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GQB 2015, day 3: a little relax

You’re expected to get some relax on weekends. This Saturday 11th July I woke up to the news of a huge explosion at the Italian embassy in Cairo, hit by a carbomb. Four foreign journalists were arrested almost immediately by the police, that’s how Egypt works at the moment, I am afraid.

Crete is not that far from Egypt, it never was, at least since the Minoan/Keftiu connections. We have countless examples of trade and cultural contacts between the two regions in the Roman and Byzantine period, and even after the Arab conquest of Egypt in 639-642 AD. Crete played a strategic role during WW2 as a link between various areas of the Mediterranean while the Allied forces were busy reorganising their counterattack strategy ‒ there were several Cretan fighters who went to Egypt for training with the British army, and then came back to their own island to continue the fight for liberation against the Nazi invaders. Today the Mediterranean is split in half, with thousands of people dying every year while they try to cross to our side.

It’s with such thoughts in mind that Saturday began, a relaxed day with only 3-4 hours at work in the morning and 2-3 hours in the afternoon. At noon on Saturday, our traditional habit is to go to the nearby town of Moires/Μοίρες where the weekly street market offers fresh fruit and vegetables from the Mesara countryside at ridiculous prices, together with crappy made in China products, kanelada sellers. We have been repeating this visit to the market for years. You may think that such a big market is there only in the summer, to take advantage of the many foreign tourists who stay in Southern Crete, but … you’d be wrong. I’ve been here in November a few years ago, and the market looks just the same, only a little less crowded. The Saturday market in Moires is not a postcard-like happening, rather the opposite, and it’s as good as a practical lesson in microeconomy as any other such street market. Lunch is a gyros and a cold beer.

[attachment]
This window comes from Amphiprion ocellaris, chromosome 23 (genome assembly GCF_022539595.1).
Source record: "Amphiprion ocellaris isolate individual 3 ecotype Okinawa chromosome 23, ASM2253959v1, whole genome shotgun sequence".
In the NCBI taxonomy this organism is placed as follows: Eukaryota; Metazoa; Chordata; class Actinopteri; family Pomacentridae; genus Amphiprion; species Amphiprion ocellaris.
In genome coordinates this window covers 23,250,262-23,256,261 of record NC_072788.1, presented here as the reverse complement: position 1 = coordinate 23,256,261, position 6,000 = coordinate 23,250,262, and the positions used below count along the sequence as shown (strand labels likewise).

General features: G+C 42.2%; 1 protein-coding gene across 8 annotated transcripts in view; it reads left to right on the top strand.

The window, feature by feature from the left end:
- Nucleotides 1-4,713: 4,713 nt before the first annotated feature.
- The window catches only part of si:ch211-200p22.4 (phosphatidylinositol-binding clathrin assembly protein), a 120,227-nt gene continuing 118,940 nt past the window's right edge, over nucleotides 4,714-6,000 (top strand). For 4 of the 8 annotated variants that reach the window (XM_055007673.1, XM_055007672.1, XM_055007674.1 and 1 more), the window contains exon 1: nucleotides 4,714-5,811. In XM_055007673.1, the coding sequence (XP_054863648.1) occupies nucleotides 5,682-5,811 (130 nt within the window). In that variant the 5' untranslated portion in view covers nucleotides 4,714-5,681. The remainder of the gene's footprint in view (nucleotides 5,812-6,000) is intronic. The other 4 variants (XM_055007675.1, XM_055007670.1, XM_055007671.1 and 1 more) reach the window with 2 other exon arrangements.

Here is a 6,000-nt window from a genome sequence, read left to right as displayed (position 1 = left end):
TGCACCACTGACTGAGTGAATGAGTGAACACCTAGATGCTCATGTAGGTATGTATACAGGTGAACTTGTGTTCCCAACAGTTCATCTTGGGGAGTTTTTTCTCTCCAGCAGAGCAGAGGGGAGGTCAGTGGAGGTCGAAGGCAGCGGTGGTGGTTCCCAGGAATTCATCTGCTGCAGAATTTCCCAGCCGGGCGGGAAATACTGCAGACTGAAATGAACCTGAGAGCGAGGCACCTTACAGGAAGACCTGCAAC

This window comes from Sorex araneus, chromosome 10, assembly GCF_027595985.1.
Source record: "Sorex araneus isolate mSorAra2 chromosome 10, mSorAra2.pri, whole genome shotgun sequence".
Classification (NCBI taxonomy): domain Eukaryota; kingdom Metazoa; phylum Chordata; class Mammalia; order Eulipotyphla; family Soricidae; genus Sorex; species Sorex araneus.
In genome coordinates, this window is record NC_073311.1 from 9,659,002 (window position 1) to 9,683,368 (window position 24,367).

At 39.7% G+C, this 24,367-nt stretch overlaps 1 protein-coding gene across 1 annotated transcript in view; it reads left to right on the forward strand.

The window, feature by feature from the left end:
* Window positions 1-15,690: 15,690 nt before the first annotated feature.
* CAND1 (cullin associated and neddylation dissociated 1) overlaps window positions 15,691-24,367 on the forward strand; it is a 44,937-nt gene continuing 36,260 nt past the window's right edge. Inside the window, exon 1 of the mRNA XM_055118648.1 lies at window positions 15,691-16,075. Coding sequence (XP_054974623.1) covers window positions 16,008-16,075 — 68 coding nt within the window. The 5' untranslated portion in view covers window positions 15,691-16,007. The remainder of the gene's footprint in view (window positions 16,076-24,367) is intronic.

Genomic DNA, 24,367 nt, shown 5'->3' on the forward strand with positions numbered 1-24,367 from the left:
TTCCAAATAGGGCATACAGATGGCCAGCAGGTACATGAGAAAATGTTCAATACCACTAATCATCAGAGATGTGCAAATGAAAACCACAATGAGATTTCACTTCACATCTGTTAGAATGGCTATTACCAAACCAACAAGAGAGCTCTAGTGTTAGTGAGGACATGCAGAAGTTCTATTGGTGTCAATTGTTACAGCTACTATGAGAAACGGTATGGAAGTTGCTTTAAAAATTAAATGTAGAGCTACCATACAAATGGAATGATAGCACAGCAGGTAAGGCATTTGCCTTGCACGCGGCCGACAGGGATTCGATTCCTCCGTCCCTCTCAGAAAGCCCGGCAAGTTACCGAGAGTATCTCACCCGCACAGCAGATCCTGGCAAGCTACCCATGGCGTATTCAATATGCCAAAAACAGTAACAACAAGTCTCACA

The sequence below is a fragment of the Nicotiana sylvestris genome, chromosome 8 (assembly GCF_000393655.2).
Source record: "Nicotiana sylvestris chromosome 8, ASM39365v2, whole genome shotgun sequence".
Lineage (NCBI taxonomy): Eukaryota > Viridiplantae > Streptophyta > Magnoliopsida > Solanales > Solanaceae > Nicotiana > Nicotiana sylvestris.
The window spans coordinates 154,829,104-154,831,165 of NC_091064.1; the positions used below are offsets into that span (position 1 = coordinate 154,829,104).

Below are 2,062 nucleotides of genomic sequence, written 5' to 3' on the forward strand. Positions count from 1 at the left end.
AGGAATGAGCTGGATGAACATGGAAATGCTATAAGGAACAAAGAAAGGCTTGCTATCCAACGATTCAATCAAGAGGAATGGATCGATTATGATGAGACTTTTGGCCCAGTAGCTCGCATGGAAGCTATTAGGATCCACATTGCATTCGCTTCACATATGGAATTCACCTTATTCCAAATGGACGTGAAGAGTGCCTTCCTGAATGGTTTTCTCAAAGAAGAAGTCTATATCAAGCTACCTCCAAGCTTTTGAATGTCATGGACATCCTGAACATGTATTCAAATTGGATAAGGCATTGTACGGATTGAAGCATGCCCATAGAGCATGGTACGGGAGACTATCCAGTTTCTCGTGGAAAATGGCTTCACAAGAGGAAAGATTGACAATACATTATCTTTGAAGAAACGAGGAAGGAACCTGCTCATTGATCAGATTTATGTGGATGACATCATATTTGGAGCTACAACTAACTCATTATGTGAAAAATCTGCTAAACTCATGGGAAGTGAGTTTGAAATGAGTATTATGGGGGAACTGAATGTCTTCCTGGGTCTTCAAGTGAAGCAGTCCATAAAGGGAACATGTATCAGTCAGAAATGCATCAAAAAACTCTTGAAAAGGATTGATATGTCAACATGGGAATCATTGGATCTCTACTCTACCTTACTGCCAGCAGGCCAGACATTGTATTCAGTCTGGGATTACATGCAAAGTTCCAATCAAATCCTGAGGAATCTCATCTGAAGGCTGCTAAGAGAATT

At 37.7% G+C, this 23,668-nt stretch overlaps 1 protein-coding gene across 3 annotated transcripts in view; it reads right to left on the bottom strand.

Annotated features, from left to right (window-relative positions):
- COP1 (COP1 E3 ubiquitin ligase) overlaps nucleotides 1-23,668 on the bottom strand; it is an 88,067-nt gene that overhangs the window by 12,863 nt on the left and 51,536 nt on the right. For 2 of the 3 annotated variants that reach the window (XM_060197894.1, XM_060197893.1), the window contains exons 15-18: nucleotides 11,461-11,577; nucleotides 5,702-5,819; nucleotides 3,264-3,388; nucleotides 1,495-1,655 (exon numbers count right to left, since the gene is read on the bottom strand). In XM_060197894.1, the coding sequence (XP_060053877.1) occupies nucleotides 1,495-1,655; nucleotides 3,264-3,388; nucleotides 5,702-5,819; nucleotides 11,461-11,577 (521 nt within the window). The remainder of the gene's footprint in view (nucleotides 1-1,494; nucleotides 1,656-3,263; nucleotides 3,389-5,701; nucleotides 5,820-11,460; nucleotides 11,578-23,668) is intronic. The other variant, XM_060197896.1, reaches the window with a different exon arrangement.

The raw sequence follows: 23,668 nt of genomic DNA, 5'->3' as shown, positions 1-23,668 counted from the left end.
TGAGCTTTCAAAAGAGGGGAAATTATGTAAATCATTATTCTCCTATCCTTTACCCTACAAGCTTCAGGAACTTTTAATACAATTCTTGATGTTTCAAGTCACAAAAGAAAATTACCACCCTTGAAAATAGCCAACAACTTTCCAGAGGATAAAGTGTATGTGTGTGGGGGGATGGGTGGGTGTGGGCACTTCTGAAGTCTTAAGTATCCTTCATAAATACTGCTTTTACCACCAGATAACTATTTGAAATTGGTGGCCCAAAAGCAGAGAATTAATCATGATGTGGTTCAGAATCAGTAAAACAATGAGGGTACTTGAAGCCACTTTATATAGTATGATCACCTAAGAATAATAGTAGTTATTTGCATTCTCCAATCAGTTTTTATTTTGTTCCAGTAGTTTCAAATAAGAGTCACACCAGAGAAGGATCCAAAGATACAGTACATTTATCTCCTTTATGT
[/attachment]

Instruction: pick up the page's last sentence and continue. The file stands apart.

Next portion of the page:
In the afternoon, our colleagues from the University of Padua are gone for a weekend trip in Eastern Crete and there’s time for some work on our main task (described in some detail yesterday). We’re out to the village of Sivas for dinner, but not before another exhausting take at the pump engine and its unpredictable behaviour.

The featured image is by Elisa Triolo. I met her right here 10 years ago.

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Stefano Costa

Archaeologist, I study the Late Antique and Early Medieval/Byzantine period on the northern side of the Mediterranean, focusing on pottery usage patterns. I'm also involved in open source and open knowledge communities, like OSGeo, the IOSA project and the Open Knowledge Foundation.

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